The Maryland Electronic Courts ("MDEC") system creates a single Judiciary-wide integrated case management system that will be used by all the courts in the State court system. See generally Maryland Rules, Title 20, Electronic Filing and Case Management.

ANALYSIS

The sole question on the merits of this appeal is whether the provision of the Constituted Pension Order that precludes Ricky from waiving retirement benefits in favor of disability benefits is legally acceptable.

For the text of the provision, see supra, note 1.

The difference between military retirement benefits and disability benefits is important:

The amount of retirement pay a veteran is eligible to receive is calculated according to the number of years served and the rank achieved. Veterans who became disabled as a result of military service are eligible for disability benefits. The amount of disability benefits a veteran is eligible to receive is calculated according to the seriousness of the disability and the degree to which the veteran's ability to earn a living has been impaired.

[T]o prevent double dipping, a military retiree may receive disability benefits only to the extent that he [or she] waives a corresponding amount of his [or her] military retirement pay. Because disability benefits are exempt from federal, state, and local taxation, military retirees who waive their retirement pay in favor of disability benefits increase their after-tax income. Not surprisingly, waivers of retirement pay are common.

Mansell v
. Mansell, 490 U.S. 581, 583-84 (1989) (internal citations and footnotes omitted).

The manner in which these two types of benefits are treated in divorce is also different. In McCarty v. McCarty, the United States Supreme Court held that military retirement benefits could not be divided by state courts pursuant to state marital property laws. 453 U.S. 210 (1981). In direct response to McCarty, Congress enacted the Uniformed Services Former Spouses' Protection Act ("USFSPA"), which authorizes the states to treat retirement pay as marital property. 10 U.S.C. § 1408. By contrast, however, military disability pay may not be divided as marital property. 10 U.S.C. § 1408; Mansell v. Mansell, 490 U.S. 581 (1989).

In a series of cases beginning with Dexter v. Dexter, 105 Md. App. 678 (1995), including Allen v. Allen, 178 Md. App. 145 (2008), and most recently Wilson v. Wilson, 223 Md. App. 599 (2015), cert. granted, 445 Md. 19 (2015), and cert. dismissed as improvidently granted, 446 Md. 287 (2016), reconsideration denied (Mar. 24, 2016), this Court found that state contract law can provide a method to avoid the federal non-divisibility rule. Dexter, Allen, and Wilson all arose in a context in which the military spouse had voluntarily contracted to pay the other spouse a share of retirement benefits and later tried to waive the retirement benefit, accept disability instead, and thereby prevent the non-military spouse from obtaining a share. Dexter, 105 Md. App. at 680, 684; Allen, 178 Md. App. at 153-54; Wilson, 223 Md. App. at 616-17. In each case, we held that the military spouse had voluntarily agreed to pay the non-military spouse a percentage of the retirement benefit and could not then abrogate that contractual obligation merely by converting the retirement to a disability benefit. Dexter, 105 Md. App. at 686; Allen, 178 Md. App. at 155-56; Wilson, 223 Md. App. at 629.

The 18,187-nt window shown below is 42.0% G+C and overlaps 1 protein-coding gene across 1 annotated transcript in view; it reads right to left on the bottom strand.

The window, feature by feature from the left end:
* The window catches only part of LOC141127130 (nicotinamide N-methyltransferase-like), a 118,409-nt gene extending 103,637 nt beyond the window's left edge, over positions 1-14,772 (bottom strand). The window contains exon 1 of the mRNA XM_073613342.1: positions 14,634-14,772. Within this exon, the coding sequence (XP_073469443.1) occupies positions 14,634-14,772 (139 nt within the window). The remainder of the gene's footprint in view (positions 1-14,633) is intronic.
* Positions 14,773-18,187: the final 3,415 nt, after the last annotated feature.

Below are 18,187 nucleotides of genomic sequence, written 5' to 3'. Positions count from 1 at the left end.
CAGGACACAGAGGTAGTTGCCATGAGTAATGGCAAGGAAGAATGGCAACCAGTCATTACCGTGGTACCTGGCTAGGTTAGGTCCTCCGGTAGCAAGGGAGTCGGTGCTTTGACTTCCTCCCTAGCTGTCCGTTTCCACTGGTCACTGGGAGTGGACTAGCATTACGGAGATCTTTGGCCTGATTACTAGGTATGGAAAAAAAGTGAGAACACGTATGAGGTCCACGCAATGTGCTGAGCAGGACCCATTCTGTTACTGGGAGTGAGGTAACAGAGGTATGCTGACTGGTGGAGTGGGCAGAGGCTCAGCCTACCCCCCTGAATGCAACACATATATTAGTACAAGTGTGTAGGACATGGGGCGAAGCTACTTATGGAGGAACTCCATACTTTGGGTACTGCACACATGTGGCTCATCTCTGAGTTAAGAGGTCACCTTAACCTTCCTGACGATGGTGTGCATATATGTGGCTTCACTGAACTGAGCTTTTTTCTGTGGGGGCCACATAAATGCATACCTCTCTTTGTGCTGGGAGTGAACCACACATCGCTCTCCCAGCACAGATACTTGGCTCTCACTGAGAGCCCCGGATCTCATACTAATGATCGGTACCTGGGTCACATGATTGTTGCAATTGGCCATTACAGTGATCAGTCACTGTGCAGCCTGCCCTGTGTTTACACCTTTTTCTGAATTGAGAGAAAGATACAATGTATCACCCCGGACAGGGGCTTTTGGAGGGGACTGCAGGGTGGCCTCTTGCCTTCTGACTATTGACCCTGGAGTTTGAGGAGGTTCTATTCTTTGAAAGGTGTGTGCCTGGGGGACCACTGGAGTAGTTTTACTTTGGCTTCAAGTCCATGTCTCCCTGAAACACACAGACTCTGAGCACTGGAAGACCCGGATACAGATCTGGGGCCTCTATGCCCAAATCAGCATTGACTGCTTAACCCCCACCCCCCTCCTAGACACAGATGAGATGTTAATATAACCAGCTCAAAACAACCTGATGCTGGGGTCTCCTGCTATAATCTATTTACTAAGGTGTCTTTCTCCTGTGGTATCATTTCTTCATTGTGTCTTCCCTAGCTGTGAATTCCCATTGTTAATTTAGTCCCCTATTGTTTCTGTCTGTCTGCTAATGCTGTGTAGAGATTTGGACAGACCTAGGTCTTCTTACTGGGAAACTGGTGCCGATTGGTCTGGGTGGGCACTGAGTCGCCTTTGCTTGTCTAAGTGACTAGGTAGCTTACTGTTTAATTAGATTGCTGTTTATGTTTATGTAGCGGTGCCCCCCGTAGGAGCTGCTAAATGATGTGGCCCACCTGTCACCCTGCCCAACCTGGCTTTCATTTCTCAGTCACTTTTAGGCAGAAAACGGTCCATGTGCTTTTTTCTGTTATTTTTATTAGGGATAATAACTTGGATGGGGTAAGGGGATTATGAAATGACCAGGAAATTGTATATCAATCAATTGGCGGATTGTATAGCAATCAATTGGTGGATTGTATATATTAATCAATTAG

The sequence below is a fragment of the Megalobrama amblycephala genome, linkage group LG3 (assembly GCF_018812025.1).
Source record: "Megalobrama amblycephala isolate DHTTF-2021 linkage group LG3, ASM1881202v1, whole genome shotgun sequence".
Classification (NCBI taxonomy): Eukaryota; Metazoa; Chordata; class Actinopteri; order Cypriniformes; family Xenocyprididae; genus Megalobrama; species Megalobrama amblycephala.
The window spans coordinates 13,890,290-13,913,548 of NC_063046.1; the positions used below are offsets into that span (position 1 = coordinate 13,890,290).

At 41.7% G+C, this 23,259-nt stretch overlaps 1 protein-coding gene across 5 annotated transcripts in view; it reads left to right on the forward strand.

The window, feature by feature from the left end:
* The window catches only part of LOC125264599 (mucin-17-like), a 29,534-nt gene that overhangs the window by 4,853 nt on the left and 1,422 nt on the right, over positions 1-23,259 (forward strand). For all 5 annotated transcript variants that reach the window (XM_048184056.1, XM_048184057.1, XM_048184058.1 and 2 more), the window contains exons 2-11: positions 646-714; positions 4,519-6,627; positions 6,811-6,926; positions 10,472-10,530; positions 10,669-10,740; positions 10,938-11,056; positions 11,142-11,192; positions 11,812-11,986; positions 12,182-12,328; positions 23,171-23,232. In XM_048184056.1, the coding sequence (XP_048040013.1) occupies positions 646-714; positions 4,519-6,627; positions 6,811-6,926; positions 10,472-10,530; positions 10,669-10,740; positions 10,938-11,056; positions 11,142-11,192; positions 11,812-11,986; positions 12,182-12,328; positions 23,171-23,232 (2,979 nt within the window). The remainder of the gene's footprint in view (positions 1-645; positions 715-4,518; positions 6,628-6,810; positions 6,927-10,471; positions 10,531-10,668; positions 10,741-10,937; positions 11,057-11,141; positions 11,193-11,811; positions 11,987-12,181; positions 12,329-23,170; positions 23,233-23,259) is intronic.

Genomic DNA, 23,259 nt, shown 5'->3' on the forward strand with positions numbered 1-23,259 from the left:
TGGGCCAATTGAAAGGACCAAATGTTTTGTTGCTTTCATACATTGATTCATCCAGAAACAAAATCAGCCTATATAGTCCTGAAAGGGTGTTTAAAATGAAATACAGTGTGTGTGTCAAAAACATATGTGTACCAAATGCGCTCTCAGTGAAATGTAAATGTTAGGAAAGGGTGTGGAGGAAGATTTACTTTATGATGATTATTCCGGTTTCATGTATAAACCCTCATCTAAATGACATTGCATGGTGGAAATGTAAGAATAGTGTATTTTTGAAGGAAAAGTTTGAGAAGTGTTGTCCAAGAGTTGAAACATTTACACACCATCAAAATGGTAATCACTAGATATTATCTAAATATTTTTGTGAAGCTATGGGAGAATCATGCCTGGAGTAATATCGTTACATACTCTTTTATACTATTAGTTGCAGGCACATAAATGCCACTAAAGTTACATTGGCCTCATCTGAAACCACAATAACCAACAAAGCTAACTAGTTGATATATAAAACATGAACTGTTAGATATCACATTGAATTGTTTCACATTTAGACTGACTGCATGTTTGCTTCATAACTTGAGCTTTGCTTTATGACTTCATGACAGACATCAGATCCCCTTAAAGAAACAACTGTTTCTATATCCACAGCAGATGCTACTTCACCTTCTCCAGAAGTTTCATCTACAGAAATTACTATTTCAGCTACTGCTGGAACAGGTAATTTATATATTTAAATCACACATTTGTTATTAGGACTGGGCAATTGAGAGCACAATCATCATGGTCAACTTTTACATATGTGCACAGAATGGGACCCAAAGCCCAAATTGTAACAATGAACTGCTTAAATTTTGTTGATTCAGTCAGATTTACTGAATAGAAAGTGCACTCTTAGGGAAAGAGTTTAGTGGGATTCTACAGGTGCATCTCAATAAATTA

Ricky urges a different result because unlike the voluntary contractual agreements in Dexter, Allen, and Wilson, this non-waiver provision was forced on Ricky—over strenuous objection—by the circuit court. Lovie, by contrast, argues that Ricky has waived the right to object.

Lovie bases this argument on Ricky's agreement at trial to "splitting his military retirement pay ... 50/50." We do not think this statement is as clear a waiver as Lovie does. It could easily be read as an agreement regarding retirement benefits only as opposed to retirement and disability. In any event, this Court retains the discretion, despite argument otherwise, to review unpreserved matters. Md. Rule 8-131(a); see Jones v. State, 379 Md. 704, 712-15 (2004).

We think the rule is simpler than either of the parties have argued. It is that the circuit court has the power under the Marital Property Act to equitably divide all marital property and to make all orders necessary to effectuate that distribution. The only limitation to that power relevant here is that, pursuant to federal law, a disability benefit cannot be divided. 10 U.S.C. §1408; Mansell v. Mansell, 490 U.S. 581 (1989). Here, however, the Constituted Pension Order does not force a division. Rather, it prevents Ricky from unilaterally creating a situation of non-division. That is not prohibited.

If Ricky is or becomes eligible for a disability benefit, the non-waiver provision of the Constituted Pension Order will likely prevent the possibility of reducing tax liability for both parties. To avoid that result, the parties are free to voluntarily modify the Constituted Pension Order along the lines suggested by Dexter, Allen, and Wilson. --------

JUDGMENT OF THE CIRCUIT COURT FOR ANNE ARUNDEL COUNTY AFFIRMED. COSTS TO BE PAID BY APPELLANT.